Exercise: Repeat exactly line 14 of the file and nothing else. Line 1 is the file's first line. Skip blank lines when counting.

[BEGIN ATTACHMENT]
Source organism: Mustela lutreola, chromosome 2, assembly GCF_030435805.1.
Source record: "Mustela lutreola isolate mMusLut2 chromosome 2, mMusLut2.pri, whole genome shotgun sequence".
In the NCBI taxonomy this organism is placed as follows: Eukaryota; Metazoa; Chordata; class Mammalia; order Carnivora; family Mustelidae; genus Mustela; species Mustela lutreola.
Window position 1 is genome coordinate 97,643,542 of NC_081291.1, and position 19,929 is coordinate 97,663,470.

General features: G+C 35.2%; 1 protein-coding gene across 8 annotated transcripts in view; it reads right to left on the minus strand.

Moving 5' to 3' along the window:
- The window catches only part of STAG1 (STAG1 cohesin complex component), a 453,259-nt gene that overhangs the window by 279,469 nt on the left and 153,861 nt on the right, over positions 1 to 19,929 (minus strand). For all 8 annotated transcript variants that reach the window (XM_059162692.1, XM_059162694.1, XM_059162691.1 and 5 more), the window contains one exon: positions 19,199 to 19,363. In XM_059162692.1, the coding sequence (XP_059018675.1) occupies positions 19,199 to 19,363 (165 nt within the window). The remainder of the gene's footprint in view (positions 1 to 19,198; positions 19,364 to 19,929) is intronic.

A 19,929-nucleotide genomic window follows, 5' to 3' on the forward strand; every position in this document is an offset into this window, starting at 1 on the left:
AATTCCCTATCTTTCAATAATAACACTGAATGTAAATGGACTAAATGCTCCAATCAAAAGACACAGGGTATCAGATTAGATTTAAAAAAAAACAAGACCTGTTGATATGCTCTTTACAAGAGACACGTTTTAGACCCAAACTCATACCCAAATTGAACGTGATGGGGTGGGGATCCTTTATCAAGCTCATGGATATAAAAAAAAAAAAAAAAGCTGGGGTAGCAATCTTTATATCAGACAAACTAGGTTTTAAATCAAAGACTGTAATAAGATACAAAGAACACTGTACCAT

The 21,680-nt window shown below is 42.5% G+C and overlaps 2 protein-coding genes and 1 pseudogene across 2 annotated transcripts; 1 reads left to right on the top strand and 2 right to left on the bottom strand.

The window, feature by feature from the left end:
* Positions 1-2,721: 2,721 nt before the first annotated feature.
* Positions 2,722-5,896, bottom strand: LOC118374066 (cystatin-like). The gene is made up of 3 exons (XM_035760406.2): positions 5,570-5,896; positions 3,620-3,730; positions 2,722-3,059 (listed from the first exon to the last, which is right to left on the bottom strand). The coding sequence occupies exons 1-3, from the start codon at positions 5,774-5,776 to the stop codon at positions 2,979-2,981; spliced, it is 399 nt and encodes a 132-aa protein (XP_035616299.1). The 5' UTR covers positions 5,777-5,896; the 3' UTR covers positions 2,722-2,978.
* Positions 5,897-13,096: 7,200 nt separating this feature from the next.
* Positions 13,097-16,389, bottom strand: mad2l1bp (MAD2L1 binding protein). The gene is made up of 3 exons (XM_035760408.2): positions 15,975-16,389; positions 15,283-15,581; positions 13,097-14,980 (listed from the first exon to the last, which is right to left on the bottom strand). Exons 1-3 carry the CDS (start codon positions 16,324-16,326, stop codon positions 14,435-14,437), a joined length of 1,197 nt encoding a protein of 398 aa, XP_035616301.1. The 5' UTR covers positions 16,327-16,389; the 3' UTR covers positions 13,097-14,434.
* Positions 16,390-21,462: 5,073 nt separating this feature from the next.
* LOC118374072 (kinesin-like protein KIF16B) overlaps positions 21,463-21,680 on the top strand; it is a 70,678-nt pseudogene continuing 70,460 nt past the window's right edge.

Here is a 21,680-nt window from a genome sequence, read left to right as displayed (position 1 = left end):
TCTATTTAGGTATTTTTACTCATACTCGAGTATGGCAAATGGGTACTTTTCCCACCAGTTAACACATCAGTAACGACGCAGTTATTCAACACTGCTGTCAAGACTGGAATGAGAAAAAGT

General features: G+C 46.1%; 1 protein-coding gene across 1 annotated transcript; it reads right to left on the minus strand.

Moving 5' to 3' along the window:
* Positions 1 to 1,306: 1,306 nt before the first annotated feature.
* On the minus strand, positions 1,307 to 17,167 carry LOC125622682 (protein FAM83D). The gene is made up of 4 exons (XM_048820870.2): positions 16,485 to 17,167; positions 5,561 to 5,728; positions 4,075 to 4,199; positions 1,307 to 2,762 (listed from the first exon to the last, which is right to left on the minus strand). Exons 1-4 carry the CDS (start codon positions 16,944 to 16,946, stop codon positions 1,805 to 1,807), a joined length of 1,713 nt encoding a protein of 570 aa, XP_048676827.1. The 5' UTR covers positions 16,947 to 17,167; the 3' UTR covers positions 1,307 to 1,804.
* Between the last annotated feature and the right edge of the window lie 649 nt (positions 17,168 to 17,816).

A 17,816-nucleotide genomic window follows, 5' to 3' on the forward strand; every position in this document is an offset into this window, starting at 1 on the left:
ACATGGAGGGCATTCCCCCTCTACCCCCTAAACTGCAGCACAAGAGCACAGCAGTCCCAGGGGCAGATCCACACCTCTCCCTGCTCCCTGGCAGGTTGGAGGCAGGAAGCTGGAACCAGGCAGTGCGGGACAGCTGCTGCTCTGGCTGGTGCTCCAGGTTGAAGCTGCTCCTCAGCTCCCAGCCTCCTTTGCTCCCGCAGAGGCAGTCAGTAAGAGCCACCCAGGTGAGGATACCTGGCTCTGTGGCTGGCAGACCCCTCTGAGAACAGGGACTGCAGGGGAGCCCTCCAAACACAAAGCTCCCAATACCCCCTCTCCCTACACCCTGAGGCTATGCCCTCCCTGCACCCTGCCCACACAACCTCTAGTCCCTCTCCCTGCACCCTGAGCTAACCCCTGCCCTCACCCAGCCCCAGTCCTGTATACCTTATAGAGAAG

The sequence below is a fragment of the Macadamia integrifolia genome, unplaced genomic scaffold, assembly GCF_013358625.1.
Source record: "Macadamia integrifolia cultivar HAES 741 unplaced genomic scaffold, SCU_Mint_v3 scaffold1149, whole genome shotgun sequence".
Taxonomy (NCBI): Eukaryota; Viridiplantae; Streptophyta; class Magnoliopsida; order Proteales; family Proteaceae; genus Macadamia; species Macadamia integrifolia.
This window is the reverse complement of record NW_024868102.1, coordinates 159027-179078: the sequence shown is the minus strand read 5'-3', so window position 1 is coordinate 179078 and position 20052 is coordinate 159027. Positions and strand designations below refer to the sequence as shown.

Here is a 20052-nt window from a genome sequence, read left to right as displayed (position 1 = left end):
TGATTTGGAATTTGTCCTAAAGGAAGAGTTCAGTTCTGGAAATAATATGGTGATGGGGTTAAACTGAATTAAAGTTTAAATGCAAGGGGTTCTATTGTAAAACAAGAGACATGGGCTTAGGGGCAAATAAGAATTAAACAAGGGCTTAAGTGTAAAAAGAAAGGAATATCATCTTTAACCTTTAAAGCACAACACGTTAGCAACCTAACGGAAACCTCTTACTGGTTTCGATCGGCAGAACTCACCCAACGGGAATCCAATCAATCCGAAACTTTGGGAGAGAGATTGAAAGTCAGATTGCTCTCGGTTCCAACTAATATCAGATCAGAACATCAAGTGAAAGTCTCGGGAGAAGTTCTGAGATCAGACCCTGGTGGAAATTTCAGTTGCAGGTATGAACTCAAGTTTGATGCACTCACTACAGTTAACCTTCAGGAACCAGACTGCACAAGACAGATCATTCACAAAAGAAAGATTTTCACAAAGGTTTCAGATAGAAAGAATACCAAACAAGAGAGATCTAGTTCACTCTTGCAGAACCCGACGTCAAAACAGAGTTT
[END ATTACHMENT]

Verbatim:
* Positions 5,897-13,096: 7,200 nt separating this feature from the next.